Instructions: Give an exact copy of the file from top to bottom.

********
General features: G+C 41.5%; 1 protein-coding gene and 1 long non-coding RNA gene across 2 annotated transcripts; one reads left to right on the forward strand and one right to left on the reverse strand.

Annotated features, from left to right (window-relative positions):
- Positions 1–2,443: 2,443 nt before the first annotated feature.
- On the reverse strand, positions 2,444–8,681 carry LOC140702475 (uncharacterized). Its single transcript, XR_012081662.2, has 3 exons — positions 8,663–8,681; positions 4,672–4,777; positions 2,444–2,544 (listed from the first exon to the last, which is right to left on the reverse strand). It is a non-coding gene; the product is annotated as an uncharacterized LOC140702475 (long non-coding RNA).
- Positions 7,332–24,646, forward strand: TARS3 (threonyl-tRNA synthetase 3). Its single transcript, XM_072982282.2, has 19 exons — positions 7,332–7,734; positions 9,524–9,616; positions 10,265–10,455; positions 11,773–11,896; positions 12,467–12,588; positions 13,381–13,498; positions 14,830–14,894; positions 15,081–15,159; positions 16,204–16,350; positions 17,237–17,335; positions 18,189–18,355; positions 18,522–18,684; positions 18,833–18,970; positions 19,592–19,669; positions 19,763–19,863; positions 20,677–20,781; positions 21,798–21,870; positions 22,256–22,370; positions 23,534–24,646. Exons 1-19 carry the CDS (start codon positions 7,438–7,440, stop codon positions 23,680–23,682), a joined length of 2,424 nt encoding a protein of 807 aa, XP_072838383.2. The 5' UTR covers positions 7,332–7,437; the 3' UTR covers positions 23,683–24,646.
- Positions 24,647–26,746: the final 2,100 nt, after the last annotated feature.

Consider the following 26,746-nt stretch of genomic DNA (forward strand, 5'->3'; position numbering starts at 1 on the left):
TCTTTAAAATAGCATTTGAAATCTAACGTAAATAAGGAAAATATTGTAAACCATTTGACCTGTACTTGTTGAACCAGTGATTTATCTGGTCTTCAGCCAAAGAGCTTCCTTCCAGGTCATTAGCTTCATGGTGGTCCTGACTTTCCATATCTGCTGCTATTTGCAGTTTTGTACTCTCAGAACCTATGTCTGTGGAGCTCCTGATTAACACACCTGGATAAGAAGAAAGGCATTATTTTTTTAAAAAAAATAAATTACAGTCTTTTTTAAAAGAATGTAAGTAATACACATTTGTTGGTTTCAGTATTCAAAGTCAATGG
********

General features: G+C 41.5%; 1 protein-coding gene and 1 long non-coding RNA gene across 2 annotated transcripts; one reads left to right on the forward strand and one right to left on the reverse strand.

Annotated features, from left to right (window-relative positions):
- Positions 1–2,443: 2,443 nt before the first annotated feature.
- On the reverse strand, positions 2,444–8,681 carry LOC140702475 (uncharacterized). Its single transcript, XR_012081662.2, has 3 exons — positions 8,663–8,681; positions 4,672–4,777; positions 2,444–2,544 (listed from the first exon to the last, which is right to left on the reverse strand). It is a non-coding gene; the product is annotated as an uncharacterized LOC140702475 (long non-coding RNA).
- Positions 7,332–24,646, forward strand: TARS3 (threonyl-tRNA synthetase 3). Its single transcript, XM_072982282.2, has 19 exons — positions 7,332–7,734; positions 9,524–9,616; positions 10,265–10,455; positions 11,773–11,896; positions 12,467–12,588; positions 13,381–13,498; positions 14,830–14,894; positions 15,081–15,159; positions 16,204–16,350; positions 17,237–17,335; positions 18,189–18,355; positions 18,522–18,684; positions 18,833–18,970; positions 19,592–19,669; positions 19,763–19,863; positions 20,677–20,781; positions 21,798–21,870; positions 22,256–22,370; positions 23,534–24,646. Exons 1-19 carry the CDS (start codon positions 7,438–7,440, stop codon positions 23,680–23,682), a joined length of 2,424 nt encoding a protein of 807 aa, XP_072838383.2. The 5' UTR covers positions 7,332–7,437; the 3' UTR covers positions 23,683–24,646.
- Positions 24,647–26,746: the final 2,100 nt, after the last annotated feature.

Consider the following 26,746-nt stretch of genomic DNA (forward strand, 5'->3'; position numbering starts at 1 on the left):
TCTTTAAAATAGCATTTGAAATCTAACGTAAATAAGGAAAATATTGTAAACCATTTGACCTGTACTTGTTGAACCAGTGATTTATCTGGTCTTCAGCCAAAGAGCTTCCTTCCAGGTCATTAGCTTCATGGTGGTCCTGACTTTCCATATCTGCTGCTATTTGCAGTTTTGTACTCTCAGAACCTATGTCTGTGGAGCTCCTGATTAACACACCTGGATAAGAAGAAAGGCATTATTTTTTTAAAAAAAATAAATTACAGTCTTTTTTAAAAGAATGTAAGTAATACACATTTGTTGGTTTCAGTATTCAAAGTCAATGG